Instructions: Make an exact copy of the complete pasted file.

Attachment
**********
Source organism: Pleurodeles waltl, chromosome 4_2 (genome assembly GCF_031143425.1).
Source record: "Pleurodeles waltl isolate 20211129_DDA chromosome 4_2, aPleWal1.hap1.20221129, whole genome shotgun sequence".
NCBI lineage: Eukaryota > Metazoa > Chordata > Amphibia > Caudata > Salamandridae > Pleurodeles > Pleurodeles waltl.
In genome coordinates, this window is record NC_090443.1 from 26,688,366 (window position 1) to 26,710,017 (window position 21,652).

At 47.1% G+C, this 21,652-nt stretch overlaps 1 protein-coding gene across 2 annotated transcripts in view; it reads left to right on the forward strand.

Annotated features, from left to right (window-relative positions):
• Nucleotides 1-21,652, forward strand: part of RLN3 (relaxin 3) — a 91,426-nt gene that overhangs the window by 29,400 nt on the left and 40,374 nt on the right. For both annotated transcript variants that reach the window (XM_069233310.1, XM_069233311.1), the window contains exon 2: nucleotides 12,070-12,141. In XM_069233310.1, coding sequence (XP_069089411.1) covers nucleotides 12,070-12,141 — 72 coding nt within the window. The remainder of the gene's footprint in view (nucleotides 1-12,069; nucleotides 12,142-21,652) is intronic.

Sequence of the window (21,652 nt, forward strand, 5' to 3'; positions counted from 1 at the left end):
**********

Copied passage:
Source organism: Pleurodeles waltl, chromosome 4_2 (genome assembly GCF_031143425.1).
Source record: "Pleurodeles waltl isolate 20211129_DDA chromosome 4_2, aPleWal1.hap1.20221129, whole genome shotgun sequence".
NCBI lineage: Eukaryota > Metazoa > Chordata > Amphibia > Caudata > Salamandridae > Pleurodeles > Pleurodeles waltl.
In genome coordinates, this window is record NC_090443.1 from 26,688,366 (window position 1) to 26,710,017 (window position 21,652).

At 47.1% G+C, this 21,652-nt stretch overlaps 1 protein-coding gene across 2 annotated transcripts in view; it reads left to right on the forward strand.

Annotated features, from left to right (window-relative positions):
• Nucleotides 1-21,652, forward strand: part of RLN3 (relaxin 3) — a 91,426-nt gene that overhangs the window by 29,400 nt on the left and 40,374 nt on the right. For both annotated transcript variants that reach the window (XM_069233310.1, XM_069233311.1), the window contains exon 2: nucleotides 12,070-12,141. In XM_069233310.1, coding sequence (XP_069089411.1) covers nucleotides 12,070-12,141 — 72 coding nt within the window. The remainder of the gene's footprint in view (nucleotides 1-12,069; nucleotides 12,142-21,652) is intronic.

Sequence of the window (21,652 nt, forward strand, 5' to 3'; positions counted from 1 at the left end):